It started out as a way to get them out of my hair while I stumbled around the kitchen in the early morning and late afternoon, trying to put food on the table without stepping on a child. “Why don’t you guys, uh, uh, feed the cats!” I said. A brainstorm: the cat food and dishes are all within easy reach and scooping out dry cat food is a task without serious consequences for errors.
Did you know it takes a 2-year-old and a 4-year-old approximately five minutes to fill three bowls and chase down three bemused cats? And can you imagine how very seriously they take this task and how very proud they are when they complete it? Very seriously and very, very proud.
And so the first “chore” in our house was born. My sisters and I had chores growing up, along with complicated systems for doling them out fairly, and I always assumed I would expect the same of my kids. But, how and when to get them started?
According to a University of Minnesota study from a few years ago, the answer to “when” is early — as young as 3 or 4. In fact, the study found whether kids participated in household tasks as preschoolers to be “the best predictor” of their success as young adults. Waiting until kids were 15 or 16 to start giving them chores, however, “backfired” and these kids were less successful.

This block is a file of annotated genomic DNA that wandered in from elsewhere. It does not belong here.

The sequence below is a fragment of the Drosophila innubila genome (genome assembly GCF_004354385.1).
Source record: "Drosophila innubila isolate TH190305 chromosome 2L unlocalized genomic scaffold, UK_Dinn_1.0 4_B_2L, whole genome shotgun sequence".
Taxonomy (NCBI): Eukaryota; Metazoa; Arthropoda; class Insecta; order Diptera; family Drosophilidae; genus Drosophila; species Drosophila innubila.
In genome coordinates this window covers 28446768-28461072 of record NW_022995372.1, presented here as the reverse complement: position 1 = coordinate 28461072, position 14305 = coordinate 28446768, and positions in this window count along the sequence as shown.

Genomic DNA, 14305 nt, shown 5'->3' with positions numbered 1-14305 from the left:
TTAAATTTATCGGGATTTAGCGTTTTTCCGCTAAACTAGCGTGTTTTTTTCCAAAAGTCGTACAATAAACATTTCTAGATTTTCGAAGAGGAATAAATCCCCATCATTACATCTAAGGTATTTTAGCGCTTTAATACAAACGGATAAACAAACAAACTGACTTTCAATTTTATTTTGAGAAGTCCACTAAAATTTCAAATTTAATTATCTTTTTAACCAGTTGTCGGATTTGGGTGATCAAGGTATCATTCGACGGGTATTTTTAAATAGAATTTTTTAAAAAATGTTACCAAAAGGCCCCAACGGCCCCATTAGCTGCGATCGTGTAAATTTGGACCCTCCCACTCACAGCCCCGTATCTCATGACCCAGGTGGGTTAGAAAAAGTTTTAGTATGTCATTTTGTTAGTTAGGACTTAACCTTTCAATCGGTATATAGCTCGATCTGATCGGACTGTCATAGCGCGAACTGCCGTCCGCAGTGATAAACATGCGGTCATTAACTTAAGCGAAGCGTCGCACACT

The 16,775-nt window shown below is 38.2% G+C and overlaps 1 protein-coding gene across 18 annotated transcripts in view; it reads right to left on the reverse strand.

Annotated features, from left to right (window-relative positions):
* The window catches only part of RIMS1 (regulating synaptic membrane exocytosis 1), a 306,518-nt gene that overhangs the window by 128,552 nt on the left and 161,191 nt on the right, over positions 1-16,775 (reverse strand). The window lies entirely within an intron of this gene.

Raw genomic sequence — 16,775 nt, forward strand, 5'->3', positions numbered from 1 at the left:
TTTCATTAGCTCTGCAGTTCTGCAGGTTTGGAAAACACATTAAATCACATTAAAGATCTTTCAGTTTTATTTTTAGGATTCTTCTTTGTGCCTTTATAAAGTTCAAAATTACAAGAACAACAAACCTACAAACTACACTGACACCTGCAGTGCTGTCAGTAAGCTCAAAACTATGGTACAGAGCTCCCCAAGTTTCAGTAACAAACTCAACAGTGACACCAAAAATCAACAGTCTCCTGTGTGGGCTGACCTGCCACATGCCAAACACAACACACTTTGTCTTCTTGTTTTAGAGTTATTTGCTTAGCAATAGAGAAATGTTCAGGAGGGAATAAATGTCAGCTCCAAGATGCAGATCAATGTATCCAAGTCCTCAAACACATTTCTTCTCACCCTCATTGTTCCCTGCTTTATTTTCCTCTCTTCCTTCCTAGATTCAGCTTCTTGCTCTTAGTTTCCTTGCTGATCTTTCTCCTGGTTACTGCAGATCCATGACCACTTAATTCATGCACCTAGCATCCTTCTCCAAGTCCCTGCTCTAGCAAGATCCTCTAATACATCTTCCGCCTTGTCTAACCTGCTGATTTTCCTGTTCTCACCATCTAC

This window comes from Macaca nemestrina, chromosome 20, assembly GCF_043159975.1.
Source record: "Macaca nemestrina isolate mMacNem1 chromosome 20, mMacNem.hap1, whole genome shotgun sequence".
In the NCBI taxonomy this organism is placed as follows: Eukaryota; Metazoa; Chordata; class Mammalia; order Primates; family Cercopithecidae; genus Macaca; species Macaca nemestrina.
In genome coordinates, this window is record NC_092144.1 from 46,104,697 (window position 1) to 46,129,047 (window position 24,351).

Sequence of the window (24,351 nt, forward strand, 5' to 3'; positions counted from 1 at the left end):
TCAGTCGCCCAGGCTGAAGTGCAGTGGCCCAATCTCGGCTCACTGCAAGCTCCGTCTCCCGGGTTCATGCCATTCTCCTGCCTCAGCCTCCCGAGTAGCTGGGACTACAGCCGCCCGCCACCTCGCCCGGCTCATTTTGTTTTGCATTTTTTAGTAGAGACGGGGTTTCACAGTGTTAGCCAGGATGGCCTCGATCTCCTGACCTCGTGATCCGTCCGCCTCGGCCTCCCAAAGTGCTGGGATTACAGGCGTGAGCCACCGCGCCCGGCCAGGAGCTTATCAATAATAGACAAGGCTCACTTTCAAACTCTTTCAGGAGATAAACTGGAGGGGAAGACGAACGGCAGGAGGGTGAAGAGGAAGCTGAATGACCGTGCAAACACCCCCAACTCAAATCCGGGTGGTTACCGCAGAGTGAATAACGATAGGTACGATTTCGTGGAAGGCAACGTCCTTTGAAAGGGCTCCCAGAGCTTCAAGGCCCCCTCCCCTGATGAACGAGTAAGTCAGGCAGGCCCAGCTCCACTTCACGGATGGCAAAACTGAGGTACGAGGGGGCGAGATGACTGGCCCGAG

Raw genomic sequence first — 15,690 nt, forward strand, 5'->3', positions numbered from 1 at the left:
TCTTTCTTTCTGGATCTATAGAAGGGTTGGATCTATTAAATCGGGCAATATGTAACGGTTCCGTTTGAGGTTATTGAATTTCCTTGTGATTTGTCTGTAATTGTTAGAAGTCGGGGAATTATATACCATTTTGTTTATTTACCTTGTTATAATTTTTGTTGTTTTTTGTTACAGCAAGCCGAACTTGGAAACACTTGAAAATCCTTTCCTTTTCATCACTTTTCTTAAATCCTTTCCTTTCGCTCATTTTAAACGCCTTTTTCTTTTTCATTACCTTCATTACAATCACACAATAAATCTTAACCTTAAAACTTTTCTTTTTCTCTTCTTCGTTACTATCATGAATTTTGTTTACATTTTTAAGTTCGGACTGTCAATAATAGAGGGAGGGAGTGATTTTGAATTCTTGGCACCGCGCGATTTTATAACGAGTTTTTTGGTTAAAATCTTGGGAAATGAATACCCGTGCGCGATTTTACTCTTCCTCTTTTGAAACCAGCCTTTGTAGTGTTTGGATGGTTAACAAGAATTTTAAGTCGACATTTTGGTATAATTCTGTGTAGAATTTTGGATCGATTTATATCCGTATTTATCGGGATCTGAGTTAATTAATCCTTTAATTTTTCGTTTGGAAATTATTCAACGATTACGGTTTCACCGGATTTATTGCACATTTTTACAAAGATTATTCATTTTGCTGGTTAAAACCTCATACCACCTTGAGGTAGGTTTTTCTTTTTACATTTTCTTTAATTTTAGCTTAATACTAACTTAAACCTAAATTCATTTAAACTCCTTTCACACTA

Giving kids chores isn’t about toughening them up or breaking them down, and it’s not — well, not always — about getting them out of your hair. It’s about making them feel like contributing members of the household. It’s about giving them confidence and helping them see that they can, in small ways, take care of themselves and other people.
When I was talking to Jodi Ohlsen Read about life with four boys on a working sheep farm (see page 14 for her story), she spoke of her faint regret that her sons work as hard as they do and her pride that the work they do is not busy work but absolutely necessary to the farm’s and the family’s success. I’m so glad that she could share this story here.
My own kids aren’t raising chickens or bringing sheep in from the pasture. Right now, all I ask is that they fill the cat bowls without squabbling. But I make it clear that the cats need to eat and they need to feed them. The four-year-old, however, is already displaying age-old wiles: This morning I caught her sitting back and directing her brother’s work.